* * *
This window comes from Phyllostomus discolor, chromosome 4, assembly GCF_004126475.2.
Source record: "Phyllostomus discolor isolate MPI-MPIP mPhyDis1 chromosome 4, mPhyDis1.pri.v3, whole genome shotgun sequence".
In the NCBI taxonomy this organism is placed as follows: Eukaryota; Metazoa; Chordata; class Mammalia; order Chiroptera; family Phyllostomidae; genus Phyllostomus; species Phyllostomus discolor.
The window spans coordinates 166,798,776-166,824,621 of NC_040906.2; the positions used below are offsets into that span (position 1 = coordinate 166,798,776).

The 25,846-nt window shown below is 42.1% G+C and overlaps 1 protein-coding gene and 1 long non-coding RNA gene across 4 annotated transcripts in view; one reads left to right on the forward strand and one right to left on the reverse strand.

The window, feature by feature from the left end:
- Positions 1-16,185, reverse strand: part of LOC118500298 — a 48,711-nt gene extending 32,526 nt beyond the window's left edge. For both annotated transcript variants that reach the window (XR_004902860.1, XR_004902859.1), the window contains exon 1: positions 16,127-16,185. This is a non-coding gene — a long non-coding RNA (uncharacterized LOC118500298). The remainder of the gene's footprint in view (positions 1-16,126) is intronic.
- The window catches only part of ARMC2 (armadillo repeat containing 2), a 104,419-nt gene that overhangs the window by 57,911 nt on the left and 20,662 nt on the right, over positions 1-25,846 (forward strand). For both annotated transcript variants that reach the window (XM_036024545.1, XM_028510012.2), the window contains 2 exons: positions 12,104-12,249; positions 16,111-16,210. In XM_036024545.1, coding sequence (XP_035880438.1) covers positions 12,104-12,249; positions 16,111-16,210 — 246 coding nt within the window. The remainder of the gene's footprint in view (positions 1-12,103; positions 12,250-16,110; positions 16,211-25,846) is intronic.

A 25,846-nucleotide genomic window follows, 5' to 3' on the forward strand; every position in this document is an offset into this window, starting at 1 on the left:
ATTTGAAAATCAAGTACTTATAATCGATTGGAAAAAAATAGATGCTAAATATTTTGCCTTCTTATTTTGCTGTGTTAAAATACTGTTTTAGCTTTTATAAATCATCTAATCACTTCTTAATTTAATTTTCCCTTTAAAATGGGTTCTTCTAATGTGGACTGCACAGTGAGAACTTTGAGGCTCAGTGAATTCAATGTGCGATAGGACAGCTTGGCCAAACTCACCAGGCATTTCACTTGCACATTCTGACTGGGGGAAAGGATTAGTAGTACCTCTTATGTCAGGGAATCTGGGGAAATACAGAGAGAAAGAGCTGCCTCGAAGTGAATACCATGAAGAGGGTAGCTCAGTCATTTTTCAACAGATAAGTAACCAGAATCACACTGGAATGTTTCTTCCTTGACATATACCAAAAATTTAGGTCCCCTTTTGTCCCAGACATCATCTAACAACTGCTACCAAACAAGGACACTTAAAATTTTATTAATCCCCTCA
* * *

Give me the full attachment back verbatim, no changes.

This window comes from Phyllostomus discolor, chromosome 4, assembly GCF_004126475.2.
Source record: "Phyllostomus discolor isolate MPI-MPIP mPhyDis1 chromosome 4, mPhyDis1.pri.v3, whole genome shotgun sequence".
In the NCBI taxonomy this organism is placed as follows: Eukaryota; Metazoa; Chordata; class Mammalia; order Chiroptera; family Phyllostomidae; genus Phyllostomus; species Phyllostomus discolor.
The window spans coordinates 166,798,776-166,824,621 of NC_040906.2; the positions used below are offsets into that span (position 1 = coordinate 166,798,776).

The 25,846-nt window shown below is 42.1% G+C and overlaps 1 protein-coding gene and 1 long non-coding RNA gene across 4 annotated transcripts in view; one reads left to right on the forward strand and one right to left on the reverse strand.

The window, feature by feature from the left end:
- Positions 1-16,185, reverse strand: part of LOC118500298 — a 48,711-nt gene extending 32,526 nt beyond the window's left edge. For both annotated transcript variants that reach the window (XR_004902860.1, XR_004902859.1), the window contains exon 1: positions 16,127-16,185. This is a non-coding gene — a long non-coding RNA (uncharacterized LOC118500298). The remainder of the gene's footprint in view (positions 1-16,126) is intronic.
- The window catches only part of ARMC2 (armadillo repeat containing 2), a 104,419-nt gene that overhangs the window by 57,911 nt on the left and 20,662 nt on the right, over positions 1-25,846 (forward strand). For both annotated transcript variants that reach the window (XM_036024545.1, XM_028510012.2), the window contains 2 exons: positions 12,104-12,249; positions 16,111-16,210. In XM_036024545.1, coding sequence (XP_035880438.1) covers positions 12,104-12,249; positions 16,111-16,210 — 246 coding nt within the window. The remainder of the gene's footprint in view (positions 1-12,103; positions 12,250-16,110; positions 16,211-25,846) is intronic.

A 25,846-nucleotide genomic window follows, 5' to 3' on the forward strand; every position in this document is an offset into this window, starting at 1 on the left:
ATTTGAAAATCAAGTACTTATAATCGATTGGAAAAAAATAGATGCTAAATATTTTGCCTTCTTATTTTGCTGTGTTAAAATACTGTTTTAGCTTTTATAAATCATCTAATCACTTCTTAATTTAATTTTCCCTTTAAAATGGGTTCTTCTAATGTGGACTGCACAGTGAGAACTTTGAGGCTCAGTGAATTCAATGTGCGATAGGACAGCTTGGCCAAACTCACCAGGCATTTCACTTGCACATTCTGACTGGGGGAAAGGATTAGTAGTACCTCTTATGTCAGGGAATCTGGGGAAATACAGAGAGAAAGAGCTGCCTCGAAGTGAATACCATGAAGAGGGTAGCTCAGTCATTTTTCAACAGATAAGTAACCAGAATCACACTGGAATGTTTCTTCCTTGACATATACCAAAAATTTAGGTCCCCTTTTGTCCCAGACATCATCTAACAACTGCTACCAAACAAGGACACTTAAAATTTTATTAATCCCCTCA